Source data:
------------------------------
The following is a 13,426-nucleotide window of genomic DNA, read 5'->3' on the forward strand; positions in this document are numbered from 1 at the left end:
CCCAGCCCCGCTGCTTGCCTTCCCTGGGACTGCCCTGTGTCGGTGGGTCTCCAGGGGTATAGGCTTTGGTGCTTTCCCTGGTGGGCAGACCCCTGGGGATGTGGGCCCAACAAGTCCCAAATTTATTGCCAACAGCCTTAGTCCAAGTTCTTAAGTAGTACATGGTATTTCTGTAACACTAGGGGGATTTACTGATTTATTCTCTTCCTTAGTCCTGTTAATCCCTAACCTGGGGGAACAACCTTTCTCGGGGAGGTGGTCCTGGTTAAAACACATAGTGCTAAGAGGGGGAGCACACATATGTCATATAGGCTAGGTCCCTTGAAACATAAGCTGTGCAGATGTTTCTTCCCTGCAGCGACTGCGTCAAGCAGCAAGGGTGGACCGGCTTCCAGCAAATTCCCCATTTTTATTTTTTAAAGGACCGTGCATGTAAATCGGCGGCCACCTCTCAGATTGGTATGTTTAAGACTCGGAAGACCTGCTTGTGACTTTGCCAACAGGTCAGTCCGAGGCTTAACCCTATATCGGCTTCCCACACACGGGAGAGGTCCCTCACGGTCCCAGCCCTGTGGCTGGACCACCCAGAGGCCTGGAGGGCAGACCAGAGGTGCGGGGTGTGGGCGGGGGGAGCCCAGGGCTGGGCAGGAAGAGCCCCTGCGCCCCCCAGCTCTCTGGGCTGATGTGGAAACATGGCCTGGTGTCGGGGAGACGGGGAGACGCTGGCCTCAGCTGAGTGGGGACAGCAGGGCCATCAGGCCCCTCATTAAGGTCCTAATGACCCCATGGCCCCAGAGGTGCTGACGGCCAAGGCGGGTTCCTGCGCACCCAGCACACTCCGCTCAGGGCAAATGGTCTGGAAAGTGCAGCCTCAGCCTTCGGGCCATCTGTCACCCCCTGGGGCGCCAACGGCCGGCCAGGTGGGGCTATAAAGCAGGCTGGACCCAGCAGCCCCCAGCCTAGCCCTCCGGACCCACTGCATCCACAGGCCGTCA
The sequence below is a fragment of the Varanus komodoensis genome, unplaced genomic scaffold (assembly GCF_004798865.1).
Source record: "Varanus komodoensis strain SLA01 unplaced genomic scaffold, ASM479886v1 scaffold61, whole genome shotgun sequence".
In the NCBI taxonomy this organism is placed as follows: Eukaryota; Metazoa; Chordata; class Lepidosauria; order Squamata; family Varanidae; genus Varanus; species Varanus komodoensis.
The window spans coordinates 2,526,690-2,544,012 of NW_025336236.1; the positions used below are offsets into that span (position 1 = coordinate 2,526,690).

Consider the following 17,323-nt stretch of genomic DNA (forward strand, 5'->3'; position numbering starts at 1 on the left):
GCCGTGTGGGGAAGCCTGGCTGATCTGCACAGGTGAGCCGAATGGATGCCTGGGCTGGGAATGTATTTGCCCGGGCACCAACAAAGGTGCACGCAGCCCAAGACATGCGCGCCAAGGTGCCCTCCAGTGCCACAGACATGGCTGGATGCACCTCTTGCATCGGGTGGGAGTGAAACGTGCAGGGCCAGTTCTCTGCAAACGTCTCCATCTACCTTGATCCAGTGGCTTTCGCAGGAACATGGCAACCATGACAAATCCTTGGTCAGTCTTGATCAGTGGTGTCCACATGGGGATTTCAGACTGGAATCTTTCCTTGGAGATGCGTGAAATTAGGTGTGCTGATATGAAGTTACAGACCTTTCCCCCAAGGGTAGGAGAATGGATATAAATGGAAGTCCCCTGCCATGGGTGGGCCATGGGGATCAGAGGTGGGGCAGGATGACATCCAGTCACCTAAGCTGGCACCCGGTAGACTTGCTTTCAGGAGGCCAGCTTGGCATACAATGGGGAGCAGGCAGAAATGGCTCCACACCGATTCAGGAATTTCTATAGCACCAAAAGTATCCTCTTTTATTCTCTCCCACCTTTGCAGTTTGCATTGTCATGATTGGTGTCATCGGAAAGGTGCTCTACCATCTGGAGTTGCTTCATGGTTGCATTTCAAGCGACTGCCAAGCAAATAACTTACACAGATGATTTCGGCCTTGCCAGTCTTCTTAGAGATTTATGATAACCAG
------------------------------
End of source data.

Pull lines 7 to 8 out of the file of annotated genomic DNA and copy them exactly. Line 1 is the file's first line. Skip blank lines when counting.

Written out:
Consider the following 17,323-nt stretch of genomic DNA (forward strand, 5'->3'; position numbering starts at 1 on the left):
GCCGTGTGGGGAAGCCTGGCTGATCTGCACAGGTGAGCCGAATGGATGCCTGGGCTGGGAATGTATTTGCCCGGGCACCAACAAAGGTGCACGCAGCCCAAGACATGCGCGCCAAGGTGCCCTCCAGTGCCACAGACATGGCTGGATGCACCTCTTGCATCGGGTGGGAGTGAAACGTGCAGGGCCAGTTCTCTGCAAACGTCTCCATCTACCTTGATCCAGTGGCTTTCGCAGGAACATGGCAACCATGACAAATCCTTGGTCAGTCTTGATCAGTGGTGTCCACATGGGGATTTCAGACTGGAATCTTTCCTTGGAGATGCGTGAAATTAGGTGTGCTGATATGAAGTTACAGACCTTTCCCCCAAGGGTAGGAGAATGGATATAAATGGAAGTCCCCTGCCATGGGTGGGCCATGGGGATCAGAGGTGGGGCAGGATGACATCCAGTCACCTAAGCTGGCACCCGGTAGACTTGCTTTCAGGAGGCCAGCTTGGCATACAATGGGGAGCAGGCAGAAATGGCTCCACACCGATTCAGGAATTTCTATAGCACCAAAAGTATCCTCTTTTATTCTCTCCCACCTTTGCAGTTTGCATTGTCATGATTGGTGTCATCGGAAAGGTGCTCTACCATCTGGAGTTGCTTCATGGTTGCATTTCAAGCGACTGCCAAGCAAATAACTTACACAGATGATTTCGGCCTTGCCAGTCTTCTTAGAGATTTATGATAACCAG